Hunting Diana

Gilded Balloon Teviot

FOLLOWING up last year’s successful Finding Bin Laden was always going to be tough, but writer-director Henry Naylor has gone a long way towards pulling it off with what he’s billing as his first detective story, Hunting Diana.

The title comes from Earl Spencer’s controversial speech at Diana’s funeral, during which he highlighted the irony that a woman named for the goddess of hunting died the most hunted one of all.

What Naylor asks is who exactly was doing that hunting and why?

What made Finding Bin Laden work so well was taking the big issue then using it as a backdrop to the story instead of the focus. The same trick is pulled here, with the spotlight turned on a collection of MI9 agents who were keeping Diana under close surveillance in Paris.

The car crash obviously is the linchpin around which the mystery revolves, but it’s the characters investigating that mystery, and the varying degrees of accountability they must accept, which will ultimately capture and hold the audience’s attention.

There’s something decidedly fishy going on within MI9: top-secret surveillance photographs of the princess with Dodi are being leaked to the paparazzi, and special agent Darby Burton (played with cocky relish by the fantastic Julia Morris) is determined to get to the bottom of it.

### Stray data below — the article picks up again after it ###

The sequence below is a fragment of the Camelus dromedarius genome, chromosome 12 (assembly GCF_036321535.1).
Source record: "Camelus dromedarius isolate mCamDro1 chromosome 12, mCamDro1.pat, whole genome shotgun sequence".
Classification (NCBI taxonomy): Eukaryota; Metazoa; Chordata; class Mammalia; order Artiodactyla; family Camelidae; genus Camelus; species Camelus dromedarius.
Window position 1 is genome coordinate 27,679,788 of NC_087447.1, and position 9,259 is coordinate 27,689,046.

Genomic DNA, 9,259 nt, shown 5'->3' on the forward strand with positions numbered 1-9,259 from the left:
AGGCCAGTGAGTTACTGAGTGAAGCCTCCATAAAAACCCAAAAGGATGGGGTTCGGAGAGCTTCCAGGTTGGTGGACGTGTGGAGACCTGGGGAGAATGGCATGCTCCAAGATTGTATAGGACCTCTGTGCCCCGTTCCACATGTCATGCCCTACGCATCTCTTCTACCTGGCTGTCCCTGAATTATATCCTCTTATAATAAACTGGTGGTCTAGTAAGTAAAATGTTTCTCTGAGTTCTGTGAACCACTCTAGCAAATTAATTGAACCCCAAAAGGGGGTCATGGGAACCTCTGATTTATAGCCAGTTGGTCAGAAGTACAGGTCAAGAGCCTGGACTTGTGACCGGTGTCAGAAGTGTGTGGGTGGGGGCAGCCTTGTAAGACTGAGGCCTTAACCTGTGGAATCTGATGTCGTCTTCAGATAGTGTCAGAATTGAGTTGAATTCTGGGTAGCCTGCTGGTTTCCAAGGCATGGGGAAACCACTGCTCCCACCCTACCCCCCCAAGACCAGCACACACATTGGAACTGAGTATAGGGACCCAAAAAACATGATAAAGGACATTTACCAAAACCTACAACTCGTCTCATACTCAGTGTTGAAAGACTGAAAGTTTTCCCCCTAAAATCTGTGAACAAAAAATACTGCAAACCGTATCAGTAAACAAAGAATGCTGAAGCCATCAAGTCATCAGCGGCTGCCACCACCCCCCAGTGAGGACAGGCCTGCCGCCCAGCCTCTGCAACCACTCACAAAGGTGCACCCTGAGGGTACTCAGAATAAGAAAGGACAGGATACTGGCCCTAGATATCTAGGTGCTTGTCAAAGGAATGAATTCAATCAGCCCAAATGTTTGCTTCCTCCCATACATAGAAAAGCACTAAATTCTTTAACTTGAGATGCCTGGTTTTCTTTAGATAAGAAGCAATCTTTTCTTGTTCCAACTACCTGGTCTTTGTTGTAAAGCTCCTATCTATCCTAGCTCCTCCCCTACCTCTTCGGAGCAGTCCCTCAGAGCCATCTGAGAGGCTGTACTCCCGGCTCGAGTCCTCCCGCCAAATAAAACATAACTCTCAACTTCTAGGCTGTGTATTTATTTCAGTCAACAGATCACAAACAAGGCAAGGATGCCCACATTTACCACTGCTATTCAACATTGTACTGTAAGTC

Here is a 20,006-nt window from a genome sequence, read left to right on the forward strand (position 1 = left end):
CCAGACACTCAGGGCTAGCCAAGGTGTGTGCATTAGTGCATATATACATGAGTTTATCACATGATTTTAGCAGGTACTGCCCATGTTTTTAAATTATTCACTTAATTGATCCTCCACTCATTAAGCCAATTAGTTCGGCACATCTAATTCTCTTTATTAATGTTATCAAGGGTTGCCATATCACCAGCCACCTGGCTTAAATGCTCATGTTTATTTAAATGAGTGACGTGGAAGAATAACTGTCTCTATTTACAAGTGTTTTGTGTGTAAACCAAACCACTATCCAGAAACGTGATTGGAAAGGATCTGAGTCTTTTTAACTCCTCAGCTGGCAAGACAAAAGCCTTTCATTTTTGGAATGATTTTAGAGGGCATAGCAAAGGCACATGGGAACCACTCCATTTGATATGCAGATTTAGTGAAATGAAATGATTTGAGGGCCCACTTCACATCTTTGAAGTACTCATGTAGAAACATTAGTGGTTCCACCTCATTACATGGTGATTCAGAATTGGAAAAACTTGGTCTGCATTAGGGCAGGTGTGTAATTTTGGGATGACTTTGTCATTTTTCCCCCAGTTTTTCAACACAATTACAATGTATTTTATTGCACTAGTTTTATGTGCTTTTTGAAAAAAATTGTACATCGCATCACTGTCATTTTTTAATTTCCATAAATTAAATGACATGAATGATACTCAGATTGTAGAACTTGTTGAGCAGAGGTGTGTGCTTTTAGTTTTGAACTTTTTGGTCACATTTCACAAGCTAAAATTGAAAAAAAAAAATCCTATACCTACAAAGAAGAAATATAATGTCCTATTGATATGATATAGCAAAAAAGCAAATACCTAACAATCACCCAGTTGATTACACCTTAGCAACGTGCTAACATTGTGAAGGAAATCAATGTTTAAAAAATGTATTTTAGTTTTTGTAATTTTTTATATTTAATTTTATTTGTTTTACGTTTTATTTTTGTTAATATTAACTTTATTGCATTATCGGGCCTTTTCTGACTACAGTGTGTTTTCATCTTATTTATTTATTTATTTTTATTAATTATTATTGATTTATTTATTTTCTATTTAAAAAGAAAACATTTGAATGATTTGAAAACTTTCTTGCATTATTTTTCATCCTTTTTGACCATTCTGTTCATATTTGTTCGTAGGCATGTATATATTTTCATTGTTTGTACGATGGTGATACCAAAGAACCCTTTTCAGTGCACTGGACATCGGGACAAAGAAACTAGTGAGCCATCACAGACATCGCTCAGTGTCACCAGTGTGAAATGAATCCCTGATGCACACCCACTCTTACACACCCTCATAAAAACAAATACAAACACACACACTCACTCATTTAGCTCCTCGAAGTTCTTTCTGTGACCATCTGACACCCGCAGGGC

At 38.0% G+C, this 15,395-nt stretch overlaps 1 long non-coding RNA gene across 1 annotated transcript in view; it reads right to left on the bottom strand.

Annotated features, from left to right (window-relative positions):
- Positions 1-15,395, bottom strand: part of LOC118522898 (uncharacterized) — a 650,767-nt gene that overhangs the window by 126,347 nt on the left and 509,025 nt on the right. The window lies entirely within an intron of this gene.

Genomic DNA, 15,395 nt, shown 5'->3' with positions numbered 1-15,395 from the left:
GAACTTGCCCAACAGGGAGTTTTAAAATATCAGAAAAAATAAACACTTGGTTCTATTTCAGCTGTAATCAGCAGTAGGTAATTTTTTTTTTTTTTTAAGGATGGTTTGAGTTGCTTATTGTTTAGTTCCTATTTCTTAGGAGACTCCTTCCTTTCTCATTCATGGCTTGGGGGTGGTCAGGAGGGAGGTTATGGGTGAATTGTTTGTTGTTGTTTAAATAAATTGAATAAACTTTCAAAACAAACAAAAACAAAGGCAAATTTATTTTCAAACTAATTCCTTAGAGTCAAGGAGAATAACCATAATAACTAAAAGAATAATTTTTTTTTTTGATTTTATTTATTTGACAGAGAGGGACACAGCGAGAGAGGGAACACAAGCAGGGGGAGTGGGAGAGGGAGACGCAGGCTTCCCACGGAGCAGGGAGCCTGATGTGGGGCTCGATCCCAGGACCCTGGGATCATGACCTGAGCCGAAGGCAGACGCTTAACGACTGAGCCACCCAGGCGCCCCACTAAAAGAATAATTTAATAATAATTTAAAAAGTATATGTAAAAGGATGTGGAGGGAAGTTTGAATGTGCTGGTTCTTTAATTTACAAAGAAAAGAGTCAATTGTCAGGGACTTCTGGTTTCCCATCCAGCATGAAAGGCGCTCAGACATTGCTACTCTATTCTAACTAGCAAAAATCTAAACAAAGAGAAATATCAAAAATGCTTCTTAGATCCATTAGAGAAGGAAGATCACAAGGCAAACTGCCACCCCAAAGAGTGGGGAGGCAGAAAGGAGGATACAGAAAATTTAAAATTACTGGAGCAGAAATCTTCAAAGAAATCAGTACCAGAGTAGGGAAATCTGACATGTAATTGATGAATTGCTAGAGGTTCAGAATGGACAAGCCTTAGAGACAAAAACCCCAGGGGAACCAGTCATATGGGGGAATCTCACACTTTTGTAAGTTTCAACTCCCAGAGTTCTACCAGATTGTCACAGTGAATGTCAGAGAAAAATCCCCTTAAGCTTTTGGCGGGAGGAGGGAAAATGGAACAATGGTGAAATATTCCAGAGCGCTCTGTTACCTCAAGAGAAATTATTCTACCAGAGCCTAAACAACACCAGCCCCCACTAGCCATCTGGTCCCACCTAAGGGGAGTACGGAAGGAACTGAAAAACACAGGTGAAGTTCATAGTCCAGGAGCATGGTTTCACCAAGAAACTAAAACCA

Then the Mercedes crashes and everything changes. Members of the surveillance team are as grief stricken as the rest of the nation, probably more so - after all, they had watched Diana 24 hours a day and probably knew her better than anyone.

Immediately, the conspiracy theories start flying. Why were there special agents stationed along the unplanned limo route? Why were all the roadside traffic cameras turned off? Why did driver Henri Paul have two grand in cash (an apparent bribe) in his pocket?

Suddenly, with Diana out of the way, Darby herself becomes the hunted in more ways than one. It’s this dichotomy that has the potential to be the play’s trump card, but sadly the analogy is not taken to the extent it could be and is left feeling rather unfulfilled.

MI9 didn’t kill Diana, this Darby knows; but was it trying to shake off the genuine paparazzi in order to get exclusive photos of an alleged proposal that they could sell right back to the gutter press?

And is it such a stretch to imagine the secret service wanted Diana dead? She was, after all, publicly and repeatedly undermining the monarchy and positioning herself dangerously as the "queen of hearts" alternative.

Justin Edwards’ Sir Toby makes the point that Diana worship is pure narcissism - she was a mirror and people saw in her what they wanted: victim, rebel, party girl . . . It would seem things in death are no different.

There are any number of credible theories about what may have happened that fateful night. Naylor’s play doesn’t purport to have the ultimate answer, but it certainly poses a lot of interesting questions, and spins a compelling yarn, along the way.

• Run ends August 30

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